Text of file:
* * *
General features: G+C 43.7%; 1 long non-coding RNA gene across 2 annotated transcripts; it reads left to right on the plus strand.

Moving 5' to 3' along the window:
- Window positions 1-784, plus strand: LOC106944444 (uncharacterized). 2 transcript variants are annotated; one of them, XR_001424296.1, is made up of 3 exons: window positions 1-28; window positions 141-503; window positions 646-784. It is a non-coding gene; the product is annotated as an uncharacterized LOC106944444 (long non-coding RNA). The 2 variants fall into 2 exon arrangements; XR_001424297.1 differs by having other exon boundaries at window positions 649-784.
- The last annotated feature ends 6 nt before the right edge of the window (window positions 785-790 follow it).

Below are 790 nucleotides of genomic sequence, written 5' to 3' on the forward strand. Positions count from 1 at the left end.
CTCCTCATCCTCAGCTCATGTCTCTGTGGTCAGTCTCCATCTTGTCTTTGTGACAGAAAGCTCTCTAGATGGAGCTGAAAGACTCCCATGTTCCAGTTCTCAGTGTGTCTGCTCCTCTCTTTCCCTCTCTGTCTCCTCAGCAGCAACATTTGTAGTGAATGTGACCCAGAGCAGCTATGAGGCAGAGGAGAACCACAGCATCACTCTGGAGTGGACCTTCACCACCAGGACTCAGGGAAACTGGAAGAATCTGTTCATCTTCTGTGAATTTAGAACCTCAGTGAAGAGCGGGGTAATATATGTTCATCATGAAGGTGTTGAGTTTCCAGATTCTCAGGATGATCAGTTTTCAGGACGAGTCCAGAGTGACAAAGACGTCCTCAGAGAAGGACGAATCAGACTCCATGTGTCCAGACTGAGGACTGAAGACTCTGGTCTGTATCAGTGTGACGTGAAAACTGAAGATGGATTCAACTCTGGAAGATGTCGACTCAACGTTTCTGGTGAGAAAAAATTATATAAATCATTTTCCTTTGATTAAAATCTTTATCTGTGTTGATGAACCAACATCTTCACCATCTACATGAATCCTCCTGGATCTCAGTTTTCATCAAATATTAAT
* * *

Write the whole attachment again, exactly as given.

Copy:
General features: G+C 43.7%; 1 long non-coding RNA gene across 2 annotated transcripts; it reads left to right on the plus strand.

Moving 5' to 3' along the window:
- Window positions 1-784, plus strand: LOC106944444 (uncharacterized). 2 transcript variants are annotated; one of them, XR_001424296.1, is made up of 3 exons: window positions 1-28; window positions 141-503; window positions 646-784. It is a non-coding gene; the product is annotated as an uncharacterized LOC106944444 (long non-coding RNA). The 2 variants fall into 2 exon arrangements; XR_001424297.1 differs by having other exon boundaries at window positions 649-784.
- The last annotated feature ends 6 nt before the right edge of the window (window positions 785-790 follow it).

Below are 790 nucleotides of genomic sequence, written 5' to 3' on the forward strand. Positions count from 1 at the left end.
CTCCTCATCCTCAGCTCATGTCTCTGTGGTCAGTCTCCATCTTGTCTTTGTGACAGAAAGCTCTCTAGATGGAGCTGAAAGACTCCCATGTTCCAGTTCTCAGTGTGTCTGCTCCTCTCTTTCCCTCTCTGTCTCCTCAGCAGCAACATTTGTAGTGAATGTGACCCAGAGCAGCTATGAGGCAGAGGAGAACCACAGCATCACTCTGGAGTGGACCTTCACCACCAGGACTCAGGGAAACTGGAAGAATCTGTTCATCTTCTGTGAATTTAGAACCTCAGTGAAGAGCGGGGTAATATATGTTCATCATGAAGGTGTTGAGTTTCCAGATTCTCAGGATGATCAGTTTTCAGGACGAGTCCAGAGTGACAAAGACGTCCTCAGAGAAGGACGAATCAGACTCCATGTGTCCAGACTGAGGACTGAAGACTCTGGTCTGTATCAGTGTGACGTGAAAACTGAAGATGGATTCAACTCTGGAAGATGTCGACTCAACGTTTCTGGTGAGAAAAAATTATATAAATCATTTTCCTTTGATTAAAATCTTTATCTGTGTTGATGAACCAACATCTTCACCATCTACATGAATCCTCCTGGATCTCAGTTTTCATCAAATATTAAT